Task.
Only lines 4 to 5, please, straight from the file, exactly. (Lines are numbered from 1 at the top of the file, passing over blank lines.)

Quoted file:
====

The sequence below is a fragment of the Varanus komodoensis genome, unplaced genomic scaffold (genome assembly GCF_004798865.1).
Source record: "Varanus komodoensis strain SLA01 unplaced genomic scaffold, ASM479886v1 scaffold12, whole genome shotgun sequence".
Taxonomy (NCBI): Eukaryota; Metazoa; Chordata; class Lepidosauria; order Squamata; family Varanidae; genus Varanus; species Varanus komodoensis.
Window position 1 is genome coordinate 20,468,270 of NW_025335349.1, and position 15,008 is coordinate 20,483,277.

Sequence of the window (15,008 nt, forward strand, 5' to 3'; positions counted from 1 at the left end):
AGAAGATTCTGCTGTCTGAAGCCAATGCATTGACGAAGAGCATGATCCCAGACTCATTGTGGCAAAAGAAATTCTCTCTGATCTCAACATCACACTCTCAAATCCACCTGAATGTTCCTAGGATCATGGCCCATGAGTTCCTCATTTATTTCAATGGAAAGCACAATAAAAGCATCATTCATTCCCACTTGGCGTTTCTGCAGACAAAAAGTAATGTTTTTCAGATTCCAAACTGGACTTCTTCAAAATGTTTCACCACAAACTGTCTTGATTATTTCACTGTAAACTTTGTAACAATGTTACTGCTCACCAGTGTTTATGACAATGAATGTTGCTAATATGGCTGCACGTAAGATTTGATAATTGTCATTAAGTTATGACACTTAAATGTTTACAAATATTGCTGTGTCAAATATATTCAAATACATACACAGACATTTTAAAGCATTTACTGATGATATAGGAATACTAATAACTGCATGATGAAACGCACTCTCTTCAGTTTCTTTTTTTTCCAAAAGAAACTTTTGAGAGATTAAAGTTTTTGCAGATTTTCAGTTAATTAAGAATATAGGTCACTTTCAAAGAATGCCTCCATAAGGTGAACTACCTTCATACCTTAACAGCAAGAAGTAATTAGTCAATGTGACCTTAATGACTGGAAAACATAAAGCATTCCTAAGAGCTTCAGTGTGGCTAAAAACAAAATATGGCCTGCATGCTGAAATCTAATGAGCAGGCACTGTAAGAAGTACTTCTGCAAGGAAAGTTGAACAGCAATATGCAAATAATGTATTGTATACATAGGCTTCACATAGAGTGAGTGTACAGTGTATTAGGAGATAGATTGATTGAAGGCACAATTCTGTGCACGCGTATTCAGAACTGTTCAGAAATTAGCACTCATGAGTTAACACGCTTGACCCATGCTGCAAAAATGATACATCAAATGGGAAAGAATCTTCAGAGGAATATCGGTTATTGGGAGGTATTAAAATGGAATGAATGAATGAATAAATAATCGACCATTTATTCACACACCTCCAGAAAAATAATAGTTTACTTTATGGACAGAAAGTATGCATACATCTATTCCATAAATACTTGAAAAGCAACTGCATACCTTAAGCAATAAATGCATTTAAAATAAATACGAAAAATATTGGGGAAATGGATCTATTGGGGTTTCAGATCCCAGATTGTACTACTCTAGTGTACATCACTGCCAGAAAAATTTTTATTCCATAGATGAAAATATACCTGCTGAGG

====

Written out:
Window position 1 is genome coordinate 20,468,270 of NW_025335349.1, and position 15,008 is coordinate 20,483,277.

Sequence of the window (15,008 nt, forward strand, 5' to 3'; positions counted from 1 at the left end):